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Biden, US Senate Republicans end infrastructure negotiations without a deal

CHARLESTON, W.Va. — President Joe Biden and Republicans in the U.S. Senate have ended negotiations on a possible infrastructure package as both sides maintained unwavering positions on generating revenue and the measure’s scope.

The end of discussions Tuesday happened as Biden began speaking to a bipartisan group of senators — including West Virginia Democrat Joe Manchin — about ongoing efforts to create a separate legislative blueprint.

The White House and lawmakers have talked about possible infrastructure legislation since the first days of the Biden presidency, and discussions picked up after Republicans unveiled a $568 billion framework in April. The Republicans increased their framework to an eight-year, $928 billion proposal with an additional $50 billion in spending added last week. Biden, for his part, decreased the cost of the American Jobs Plan from $2.3 trillion to $1.7 trillion.

Sen. Shelley Moore Capito, R-W.Va., led Republican senators in negotiations. She said colleagues were optimistic about reaching an agreement.

“Throughout our negotiations, we engaged respectfully, fully, and very candidly — delivering several serious counteroffers that each represented the largest infrastructure investment Republicans have put forth,” she said.

The Republican senators remained opposed to increasing taxes; Biden supports several changes Republicans approved in the 2017 tax law, such as higher tax rates on corporations and the richest Americans. The Republicans proposed user fee changes and utilizing unspent coronavirus relief dollars.

“Despite the progress we made in our negotiations, the president continued to respond with offers that included tax increases as his pay for, instead of several practical options that would have not been harmful to individuals, families, and small businesses,” Capito said.

U.S. Sen. Shelley Moore Capito, R-W.Va. (File)

“While I appreciate President Biden’s willingness to devote so much time and effort to these negotiations, he ultimately chose not to accept the very robust and targeted infrastructure package, and instead, end our discussions.”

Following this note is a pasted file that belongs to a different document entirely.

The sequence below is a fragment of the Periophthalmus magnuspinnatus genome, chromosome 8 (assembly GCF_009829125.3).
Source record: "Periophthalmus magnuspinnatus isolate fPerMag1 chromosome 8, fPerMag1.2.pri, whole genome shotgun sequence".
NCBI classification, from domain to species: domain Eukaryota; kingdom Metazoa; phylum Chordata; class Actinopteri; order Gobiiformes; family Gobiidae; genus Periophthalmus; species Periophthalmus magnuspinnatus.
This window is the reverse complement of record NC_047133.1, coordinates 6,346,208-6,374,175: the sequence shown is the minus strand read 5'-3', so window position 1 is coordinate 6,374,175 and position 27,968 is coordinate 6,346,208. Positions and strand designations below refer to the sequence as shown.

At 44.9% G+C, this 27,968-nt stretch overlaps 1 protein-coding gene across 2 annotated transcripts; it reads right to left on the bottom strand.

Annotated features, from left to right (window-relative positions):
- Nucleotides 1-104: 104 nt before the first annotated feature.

Republicans also disagreed with the extent of the American Jobs Plan, which would dedicate funding to “human infrastructure” like education and child care. The senators pushed a focus on core infrastructure issues such as roads, water systems and broadband internet.

According to White House press secretary Jen Psaki, the latest Republican offer did not meet the Biden administration’s goals related to the country’s infrastructure needs and job creation.

“He offered his gratitude to [Capito] for her efforts and good faith conversations, but expressed his disappointment that, while he was willing to reduce his plan by more than $1 trillion, the Republican group had increased their proposed new investments by only $150 billion,” she said.

Psaki said the president also spoke to Sens. Krysten Sinema, D-Ariz., Bill Cassidy, R-La., and Manchin on Tuesday about a bipartisan proposal; the senators are part of a small group working on a plan.

“He urged them to continue their work with other Democrats and Republicans to develop a bipartisan proposal that he hopes will be more responsive to the country’s pressing infrastructure needs,” she said.

Biden talked with Democratic leaders about advancing legislation over the summer, including possibly using reconciliation to pass a bill with a simple majority in the Senate rather than the typical 60 votes.

“The President is committed to moving his economic legislation through Congress this summer, and is pursuing multiple paths to get this done,” Psaki added.

Lawmakers have acted in a bipartisan manner on infrastructure during this Congress; the Senate passed a $35 billion water infrastructure bill in April, and the Senate Environment and Public Works Committee last month unanimously approved a $311 billion surface transportation measure.

Capito, the Environment and Public Works Committee’s ranking member, is hopeful the committee can continue to demonstrate bipartisanship is feasible.

“Moving forward, I will continue building on this momentum and working with my colleagues to advance bipartisan solutions like these,” she said.

Capito was additionally part of a Republican coalition that offered a $618 billion legislative framework related to the coronavirus pandemic. Biden signed a $1.9 trillion package in March, in which only congressional Democrats backed the legislation.





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